I upgraded to 20.04 yesterday. I just noticed that in Ubuntu Software there is an update for Dell Inc. System Firmware, but my system does not have enough space to run the update.

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Is there any way except by resizing the partition with gparted (or similar) to clean this location up from Ubuntu?

I want to keep the Windows partition.

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With ls -alt /boot/efi/EFI/ubuntu/

total 4248
-rwxr-xr-x 1 root root     108 Mai  7 22:04 BOOTX64.CSV
-rwxr-xr-x 1 root root     117 Mai  7 22:04 grub.cfg
-rwxr-xr-x 1 root root 1677176 Mai  7 22:04 grubx64.efi
-rwxr-xr-x 1 root root 1269496 Mai  7 22:04 mmx64.efi
-rwxr-xr-x 1 root root 1334816 Mai  7 22:04 shimx64.efi
drwxr-xr-x 6 root root    1024 Feb 18 18:45 ..
drwxr-xr-x 3 root root    1024 Jan 15 19:26 .
drwxr-xr-x 2 root root    1024 Jan 15 19:26 fw
-rwxr-xr-x 1 root root   61833 Nov 13 19:46 fwupdx64.efi

In the fw folder

-rwxr-xr-x 1 root root 11500365 Jan 15 19:26 fwupd-33773727-8ee7-4d81-9fa0-57e8d889e1fa.cap
-rwxr-xr-x 1 root root    57218 Jan 15 19:26 fwupd-3b8c8162-188c-46a4-aec9-be43f1d65697.cap

In the Dell folders

drwxr-xr-x 4 root root 1024 Feb 18 18:45 .
drwxr-xr-x 6 root root 1024 Feb 18 18:45 ..
drwxr-xr-x 2 root root 6144 Feb 18 18:45 logs
drwxr-xr-x 3 root root 1024 Dez 10 11:55 Bios

ls -alt /boot/efi/EFI/Dell/Bios/

total 3
drwxr-xr-x 4 root root 1024 Feb 18 18:45 ..
drwxr-xr-x 3 root root 1024 Dez 10 11:55 .
drwxr-xr-x 2 root root 1024 Dez 10 11:55 Recovery

ls -alt /boot/efi/EFI/Dell/Bios/Recovery/

total 21288
drwxr-xr-x 2 root root     1024 Dez 10 11:55 .
drwxr-xr-x 3 root root     1024 Dez 10 11:55 ..
-rwxr-xr-x 1 root root 10874905 Dez 10 11:55 BIOS_CUR.RCV
-rwxr-xr-x 1 root root 10920235 Jun  6  2019 BIOS_PRE.rcv
  • Just a couple of thoughts. What is in the fw directory? What is in the dell directory? Is there any thing there that looks like old firmware that could be moved to another location. – PonJar May 8 '20 at 22:22
  • @PonJar I've updated the question. It doesn't look like anything can be removed, as far as I can see. – Mchl May 9 '20 at 12:26
  • Stephen Daddona’s answer may enable you to install the update but I don’t think the system will boot like that. However it may be that after the update the space required is within the capacity of your EFI partition so it could be returned to normal. This is just wishful thinking though. Does the update bring anything useful? Alternatively the first answer in the following link describes the process to get a bigger EFI partition. Seems you have to make space, delete the old one, and create a new larger one. superuser.com/questions/1230741/… – PonJar May 9 '20 at 16:43
  • @PonJar thanks, that seems to involve using gparted or similar, which I will do if need be, but I was looking for a solution that didn't require that. I suppose it's not possible. – Mchl May 9 '20 at 17:40
  • 1
    Bit of a long shot. How many HDD/SDD/etc do you have in this machine? I have a desktop with two storage devices. Both have an EFI partition. One is untouched since the original Windows install. The other has the stuff to boot Linux and a copy of the stuff to boot Windows. This device boots first, I get to choose Linux and the family can go Windows. Apart from a simple copy of the Windows folder I never touched the original EFI. So if you have a second device you could create a larger EFI and never touch the original. Probably doesn’t fit your scenario but thought I’d mention it in case. – PonJar May 9 '20 at 20:40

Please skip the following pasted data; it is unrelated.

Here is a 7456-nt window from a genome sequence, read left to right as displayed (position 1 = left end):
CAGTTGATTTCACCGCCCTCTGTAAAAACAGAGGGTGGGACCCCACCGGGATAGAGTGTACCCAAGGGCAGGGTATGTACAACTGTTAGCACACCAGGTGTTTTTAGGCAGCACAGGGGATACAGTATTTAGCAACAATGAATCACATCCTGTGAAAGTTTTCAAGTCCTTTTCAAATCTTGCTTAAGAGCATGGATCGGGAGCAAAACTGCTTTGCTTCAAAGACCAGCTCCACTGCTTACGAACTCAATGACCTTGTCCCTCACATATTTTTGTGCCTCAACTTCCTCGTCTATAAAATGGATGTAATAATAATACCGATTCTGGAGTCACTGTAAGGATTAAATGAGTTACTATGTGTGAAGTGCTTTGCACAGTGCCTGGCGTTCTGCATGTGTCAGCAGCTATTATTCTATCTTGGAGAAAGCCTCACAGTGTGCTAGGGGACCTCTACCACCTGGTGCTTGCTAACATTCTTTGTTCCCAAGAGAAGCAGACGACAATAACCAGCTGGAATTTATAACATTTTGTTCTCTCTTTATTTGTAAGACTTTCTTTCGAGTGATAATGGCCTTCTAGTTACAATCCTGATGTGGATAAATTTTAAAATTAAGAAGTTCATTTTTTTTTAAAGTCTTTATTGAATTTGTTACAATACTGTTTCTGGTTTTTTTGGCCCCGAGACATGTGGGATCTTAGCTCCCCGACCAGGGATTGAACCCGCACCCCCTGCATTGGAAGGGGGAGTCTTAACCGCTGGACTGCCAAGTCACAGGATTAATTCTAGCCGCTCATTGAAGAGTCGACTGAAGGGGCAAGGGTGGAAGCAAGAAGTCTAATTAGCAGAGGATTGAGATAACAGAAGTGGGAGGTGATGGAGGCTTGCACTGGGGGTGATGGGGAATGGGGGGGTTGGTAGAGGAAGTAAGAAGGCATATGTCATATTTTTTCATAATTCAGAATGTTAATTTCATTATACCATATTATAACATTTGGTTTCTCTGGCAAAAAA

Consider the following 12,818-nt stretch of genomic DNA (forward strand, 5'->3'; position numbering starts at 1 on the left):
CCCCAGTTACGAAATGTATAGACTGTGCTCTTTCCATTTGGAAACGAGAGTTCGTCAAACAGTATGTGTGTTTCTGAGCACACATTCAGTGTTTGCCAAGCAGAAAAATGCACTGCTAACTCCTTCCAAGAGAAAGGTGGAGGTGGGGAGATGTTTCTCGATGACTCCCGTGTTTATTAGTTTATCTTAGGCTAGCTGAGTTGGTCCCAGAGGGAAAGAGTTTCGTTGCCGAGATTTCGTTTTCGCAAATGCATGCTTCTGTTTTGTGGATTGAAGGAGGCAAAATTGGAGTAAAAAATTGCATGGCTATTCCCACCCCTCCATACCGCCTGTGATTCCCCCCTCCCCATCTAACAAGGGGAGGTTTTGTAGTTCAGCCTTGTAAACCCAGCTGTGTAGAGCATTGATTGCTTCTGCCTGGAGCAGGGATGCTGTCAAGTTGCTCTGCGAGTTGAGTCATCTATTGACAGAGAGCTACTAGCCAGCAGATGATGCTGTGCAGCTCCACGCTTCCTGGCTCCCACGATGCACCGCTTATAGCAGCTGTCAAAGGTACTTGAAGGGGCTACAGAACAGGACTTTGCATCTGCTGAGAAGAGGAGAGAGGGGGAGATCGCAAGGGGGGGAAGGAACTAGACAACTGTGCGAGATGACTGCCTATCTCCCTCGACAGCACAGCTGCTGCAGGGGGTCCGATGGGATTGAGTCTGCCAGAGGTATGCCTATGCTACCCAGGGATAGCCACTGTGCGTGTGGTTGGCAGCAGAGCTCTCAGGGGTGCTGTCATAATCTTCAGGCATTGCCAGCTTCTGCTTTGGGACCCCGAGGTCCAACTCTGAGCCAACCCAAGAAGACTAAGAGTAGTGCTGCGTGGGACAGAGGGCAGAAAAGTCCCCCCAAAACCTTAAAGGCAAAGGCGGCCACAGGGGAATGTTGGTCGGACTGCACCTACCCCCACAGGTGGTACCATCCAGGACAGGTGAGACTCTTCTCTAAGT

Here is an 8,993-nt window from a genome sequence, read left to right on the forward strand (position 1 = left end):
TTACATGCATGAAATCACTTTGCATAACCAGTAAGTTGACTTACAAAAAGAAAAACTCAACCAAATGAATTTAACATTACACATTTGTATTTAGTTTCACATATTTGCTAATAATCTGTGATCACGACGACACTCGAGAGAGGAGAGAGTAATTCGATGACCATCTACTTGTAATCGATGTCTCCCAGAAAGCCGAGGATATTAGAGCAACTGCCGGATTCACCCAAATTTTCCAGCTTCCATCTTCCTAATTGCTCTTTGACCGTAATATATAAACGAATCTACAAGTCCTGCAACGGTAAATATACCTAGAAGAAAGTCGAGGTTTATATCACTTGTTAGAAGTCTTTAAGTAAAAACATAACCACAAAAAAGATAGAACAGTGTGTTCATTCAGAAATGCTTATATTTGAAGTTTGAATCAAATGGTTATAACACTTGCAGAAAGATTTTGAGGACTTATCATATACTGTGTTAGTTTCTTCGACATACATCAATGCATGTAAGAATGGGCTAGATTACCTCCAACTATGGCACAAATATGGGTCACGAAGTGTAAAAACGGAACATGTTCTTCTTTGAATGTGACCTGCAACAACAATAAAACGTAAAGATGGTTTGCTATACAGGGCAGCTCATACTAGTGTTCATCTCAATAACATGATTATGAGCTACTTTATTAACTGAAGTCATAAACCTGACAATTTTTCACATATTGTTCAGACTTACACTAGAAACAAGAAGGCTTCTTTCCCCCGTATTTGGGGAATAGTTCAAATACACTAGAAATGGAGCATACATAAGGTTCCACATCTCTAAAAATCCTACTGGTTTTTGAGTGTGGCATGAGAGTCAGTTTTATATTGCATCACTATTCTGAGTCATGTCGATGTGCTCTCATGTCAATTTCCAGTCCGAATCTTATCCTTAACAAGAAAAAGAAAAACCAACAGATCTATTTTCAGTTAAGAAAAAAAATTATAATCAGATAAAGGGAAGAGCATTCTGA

I followed these steps and it's a better way of doing it than moving fonts manually.

apt update && sudo apt upgrade -y
service fwupd start
fwupdmgr refresh
fwupdmgr update

Original comment: In my case I resolved it by simply finding some (probably) unimportant files and moving them to a backup folder outside of /boot/efi. For example, the boot-repair/log files came to around 3 MB, and some of the /EFI/Microsoft/Boot files had folders for languages I would probably never need. This allowed me just enough space to perform the update.

The only problem was that on power up it went straight to Windows, without giving me the grub menu after the BIOS screen. I resolved that, in Windows, by opening a command prompt as system admin, then running

bcdedit /set {bootmgr} path \EFI\ubuntu\grubx64.efi

But I'm sure you're aware of all the warnings, so be careful to do any backups before this.

  • 1
    I also fixed it with moving some of the EFI/Microsoft/Boot languages and fonts. I can't recommend this, because moving the files back is cumbersome due to FAT ownership problems. But it still all works properly (besides Windows boot does not have text anymore ..duh). – JacksOnF1re Mar 15 at 11:55
  • @JacksOnF1re I found a better way of doing it. I've updated the answer. – Mchl Apr 10 at 19:05

Move all the contents of the directory that is too small to a directory on another partition or hard drive where there is room. Then mount that directory into the parent directory of the one that was too small.

  • This link should help serverfault.com/questions/67038/… – user573739 May 8 '20 at 23:05
  • I’m not sure this is a permanent solution. It should allow you to install the firmware but presumably it needs to be in the EFI partition at boot time before any mount can be re-establisded. Perhaps the mount could be replaced with hard links once installed. Hopefully others will advise – PonJar May 9 '20 at 8:45

If you have both Windows and Ubuntu OSs, which is probably the case here then in Ubuntu

  1. Open the terminal and go to power bash sudo bash
  2. Move the Microsoft folder to another drive mv /boot/efi/EFI/Microsoft /home
  3. Run the upgrade and restart as required. It will have enough space now as Microsoft folder is about 14 MB +
  4. Move back the Microsoft folder, run sudo bash and mv /home/Microsoft /boot/efi/EFI
  5. 😊

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